OLYSIO is not recommended for patients with moderate or severe hepatic impairment (Child Pugh Class B or C) [see Dosage and Administration (2.5)]. There have been postmarketing reports of hepatic decompensation, hepatic failure, and death in patients with advanced or decompensated cirrhosis receiving OLYSIO combination therapy [see Warnings and Precautions (5.2) and Adverse Reactions (6.2)]. Simeprevir exposures are increased in patients with moderate or severe hepatic impairment (Child Pugh Class B or C) [see Clinical Pharmacology (12.3)]. In clinical trials, higher simeprevir exposures have been associated with increased frequency of adverse reactions, including increased bilirubin, rash and photosensitivity [see Adverse Reactions (6.1)].

Refer to the prescribing information for the antiviral drug(s) used in combination with OLYSIO regarding their use in patients with hepatic impairment. The combination of OLYSIO with Peg IFN alfa and RBV is contraindicated in patients with decompensated cirrhosis (moderate or severe hepatic impairment).

Section 12.3 Pharmacokinetics included the following updates:

12.3 Pharmacokinetics

Specific Populations

Hepatic Impairment

Simeprevir is primarily metabolized by the liver. Compared to HCV uninfected subjects with normal hepatic function, the mean steady state AUC of simeprevir was 2.4 fold higher in HCV uninfected subjects with moderate hepatic impairment (Child Pugh Class B) and 5.2 fold higher in HCV uninfected subjects with severe hepatic impairment (Child Pugh Class C).

No dose adjustment of OLYSIO is necessary in patients with mild hepatic impairment (Child Pugh Class A).

The safety and efficacy of OLYSIO have not been established in HCV infected patients with moderate or severe hepatic impairment (Child Pugh Class B or C).

OLYSIO is not recommended for use in patients with moderate or severe hepatic impairment (Child Pugh Class B or C) [see Dosage and Administration (2.5), Warnings and Precautions (5.2) and Use in Specific Populations (8.8)].

In clinical trials, higher simeprevir exposures have been associated with increased frequency of adverse reactions, including increased bilirubin, rash and photosensitivity [see Adverse Reactions (6.1)].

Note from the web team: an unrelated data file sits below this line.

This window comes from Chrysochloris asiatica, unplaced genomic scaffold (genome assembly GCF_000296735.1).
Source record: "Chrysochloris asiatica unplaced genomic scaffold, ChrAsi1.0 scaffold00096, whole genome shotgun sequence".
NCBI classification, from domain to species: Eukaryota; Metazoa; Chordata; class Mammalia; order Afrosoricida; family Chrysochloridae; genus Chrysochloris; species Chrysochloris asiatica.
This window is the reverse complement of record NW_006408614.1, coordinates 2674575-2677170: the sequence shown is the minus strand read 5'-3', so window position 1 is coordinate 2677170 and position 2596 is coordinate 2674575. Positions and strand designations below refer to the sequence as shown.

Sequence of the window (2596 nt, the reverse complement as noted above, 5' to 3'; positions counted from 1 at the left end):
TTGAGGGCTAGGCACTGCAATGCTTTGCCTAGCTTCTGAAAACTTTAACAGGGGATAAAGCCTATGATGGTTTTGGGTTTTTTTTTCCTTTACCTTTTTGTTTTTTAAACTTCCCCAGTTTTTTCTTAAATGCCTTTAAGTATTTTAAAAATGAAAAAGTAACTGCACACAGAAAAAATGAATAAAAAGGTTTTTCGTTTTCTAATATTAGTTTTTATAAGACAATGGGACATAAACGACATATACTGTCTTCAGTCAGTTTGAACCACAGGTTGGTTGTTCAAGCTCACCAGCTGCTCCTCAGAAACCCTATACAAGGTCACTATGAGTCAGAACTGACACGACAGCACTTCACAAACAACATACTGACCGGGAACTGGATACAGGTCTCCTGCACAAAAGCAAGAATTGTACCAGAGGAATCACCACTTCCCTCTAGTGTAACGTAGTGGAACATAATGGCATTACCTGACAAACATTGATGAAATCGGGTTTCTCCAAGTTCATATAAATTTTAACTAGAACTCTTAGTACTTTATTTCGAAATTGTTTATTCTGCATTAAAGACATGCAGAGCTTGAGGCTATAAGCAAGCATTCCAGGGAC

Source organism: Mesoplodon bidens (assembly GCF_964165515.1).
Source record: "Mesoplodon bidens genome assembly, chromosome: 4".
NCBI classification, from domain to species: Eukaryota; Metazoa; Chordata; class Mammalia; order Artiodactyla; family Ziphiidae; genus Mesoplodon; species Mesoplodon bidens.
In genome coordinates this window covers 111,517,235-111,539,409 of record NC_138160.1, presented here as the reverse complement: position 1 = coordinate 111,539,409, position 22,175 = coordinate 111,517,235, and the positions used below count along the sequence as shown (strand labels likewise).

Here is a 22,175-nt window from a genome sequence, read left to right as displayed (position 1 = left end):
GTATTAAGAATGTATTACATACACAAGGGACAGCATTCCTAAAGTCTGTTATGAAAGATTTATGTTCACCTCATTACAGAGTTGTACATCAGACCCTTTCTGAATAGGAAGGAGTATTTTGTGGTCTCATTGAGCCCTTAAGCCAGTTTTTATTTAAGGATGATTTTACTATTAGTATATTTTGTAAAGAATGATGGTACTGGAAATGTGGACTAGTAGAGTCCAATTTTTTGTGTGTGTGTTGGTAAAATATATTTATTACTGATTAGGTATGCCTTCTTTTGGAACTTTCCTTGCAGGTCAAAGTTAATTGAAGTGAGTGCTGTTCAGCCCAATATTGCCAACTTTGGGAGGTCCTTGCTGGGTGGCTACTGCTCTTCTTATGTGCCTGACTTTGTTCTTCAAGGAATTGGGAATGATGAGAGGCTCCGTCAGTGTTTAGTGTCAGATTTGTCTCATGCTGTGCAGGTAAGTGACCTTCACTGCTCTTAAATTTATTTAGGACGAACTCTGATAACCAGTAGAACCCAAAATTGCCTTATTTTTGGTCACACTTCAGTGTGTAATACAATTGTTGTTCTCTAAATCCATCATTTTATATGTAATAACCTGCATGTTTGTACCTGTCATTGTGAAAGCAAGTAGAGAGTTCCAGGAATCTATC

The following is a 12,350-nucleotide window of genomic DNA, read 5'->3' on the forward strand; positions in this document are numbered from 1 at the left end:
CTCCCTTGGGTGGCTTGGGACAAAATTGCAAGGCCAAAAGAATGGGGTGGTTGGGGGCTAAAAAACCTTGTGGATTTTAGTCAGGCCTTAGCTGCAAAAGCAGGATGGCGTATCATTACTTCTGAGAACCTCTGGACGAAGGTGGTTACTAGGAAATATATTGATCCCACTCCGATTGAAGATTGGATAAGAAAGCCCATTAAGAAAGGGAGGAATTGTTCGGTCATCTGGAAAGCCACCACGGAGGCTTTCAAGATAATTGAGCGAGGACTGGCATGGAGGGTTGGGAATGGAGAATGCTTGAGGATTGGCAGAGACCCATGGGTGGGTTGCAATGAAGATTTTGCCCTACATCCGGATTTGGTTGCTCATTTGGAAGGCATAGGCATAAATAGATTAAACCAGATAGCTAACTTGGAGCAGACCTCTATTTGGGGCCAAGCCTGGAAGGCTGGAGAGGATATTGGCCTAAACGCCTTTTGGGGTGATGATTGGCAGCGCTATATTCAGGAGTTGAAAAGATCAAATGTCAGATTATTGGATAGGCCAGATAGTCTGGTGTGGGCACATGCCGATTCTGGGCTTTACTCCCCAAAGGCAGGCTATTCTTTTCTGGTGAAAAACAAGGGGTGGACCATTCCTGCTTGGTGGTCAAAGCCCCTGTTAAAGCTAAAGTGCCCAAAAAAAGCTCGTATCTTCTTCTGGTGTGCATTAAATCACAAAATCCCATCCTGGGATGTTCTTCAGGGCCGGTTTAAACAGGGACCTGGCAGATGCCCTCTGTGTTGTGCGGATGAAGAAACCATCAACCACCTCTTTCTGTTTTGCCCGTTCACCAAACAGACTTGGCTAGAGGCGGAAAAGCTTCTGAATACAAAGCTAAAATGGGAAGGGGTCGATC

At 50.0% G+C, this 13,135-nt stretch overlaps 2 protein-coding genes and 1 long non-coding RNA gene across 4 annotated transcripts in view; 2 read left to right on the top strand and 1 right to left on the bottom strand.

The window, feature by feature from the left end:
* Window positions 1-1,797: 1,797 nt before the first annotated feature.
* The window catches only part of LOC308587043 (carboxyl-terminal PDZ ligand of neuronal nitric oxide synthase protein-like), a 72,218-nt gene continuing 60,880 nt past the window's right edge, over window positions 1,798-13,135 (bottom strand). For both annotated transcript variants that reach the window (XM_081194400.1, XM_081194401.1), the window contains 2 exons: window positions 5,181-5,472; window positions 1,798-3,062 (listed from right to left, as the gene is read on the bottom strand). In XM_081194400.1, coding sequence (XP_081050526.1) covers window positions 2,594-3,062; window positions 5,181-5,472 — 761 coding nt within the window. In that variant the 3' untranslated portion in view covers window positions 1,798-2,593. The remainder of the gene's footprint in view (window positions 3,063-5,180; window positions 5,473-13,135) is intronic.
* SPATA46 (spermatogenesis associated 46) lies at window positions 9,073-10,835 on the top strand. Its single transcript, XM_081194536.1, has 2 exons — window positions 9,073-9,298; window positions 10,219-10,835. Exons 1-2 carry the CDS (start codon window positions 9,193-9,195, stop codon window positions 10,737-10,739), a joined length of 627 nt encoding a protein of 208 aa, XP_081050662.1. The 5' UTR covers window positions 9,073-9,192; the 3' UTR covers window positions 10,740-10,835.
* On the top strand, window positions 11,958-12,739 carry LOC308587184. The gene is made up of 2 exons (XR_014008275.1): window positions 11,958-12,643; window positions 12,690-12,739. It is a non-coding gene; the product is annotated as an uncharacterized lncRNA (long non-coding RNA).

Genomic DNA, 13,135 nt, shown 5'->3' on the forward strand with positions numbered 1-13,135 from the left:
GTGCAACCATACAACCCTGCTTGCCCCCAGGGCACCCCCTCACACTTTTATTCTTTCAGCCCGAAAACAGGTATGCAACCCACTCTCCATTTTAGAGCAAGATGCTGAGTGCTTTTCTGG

Based on a population pharmacokinetic analysis of HCV infected subjects with mild hepatic impairment (Child-Pugh Class A) treated with OLYSIO, liver fibrosis stage did not have a clinically relevant effect on the pharmacokinetics of simeprevir.

Refer to the prescribing information for the antiviral drugs used in combination with OLYSIO regarding their use in patients with hepatic impairment.

Drug Interactions

[See also Warnings and Precautions (5.67) and Drug Interactions (7)]

In vitro studies indicated that simeprevir is a substrate and mild inhibitor of CYP3A. Simeprevir does not affect CYP2C9, CYP2C19 or CYP2D6 in vivo. Simeprevir does not induce CYP1A2 or CYP3A4 in vitro. In vivo, simeprevir mildly inhibits the CYP1A2 activity and intestinal CYP3A4 activity, while it does not affect hepatic CYP3A4 activity. Simeprevir is not a clinically relevant inhibitor of cathepsin A enzyme activity.

In vitro, simeprevir is a substrate for P gp, MRP2, BCRP, OATP1B1/3 and OATP2B1; simeprevir inhibits the uptake transporters OATP1B1/3 and NTCP and the efflux transporters P gp/MDR1, MRP2 and BSEP. The inhibitory effects of simeprevir on the bilirubin transporters OATP1B1/3 and MRP2 likely contribute to clinical observations of elevated bilirubin [see Adverse Reactions (6.1)].

The updated product label will be available soon at DailyMed or at Drugs@FDA.

Richard Klein
Office of Health and Constituent Affairs
Food and Drug Administration

Kimberly Struble
Division of Antiviral Drug Products
Food and Drug Administration

Steve Morin
Office of Health and Constituent Affairs
Food and Drug Administration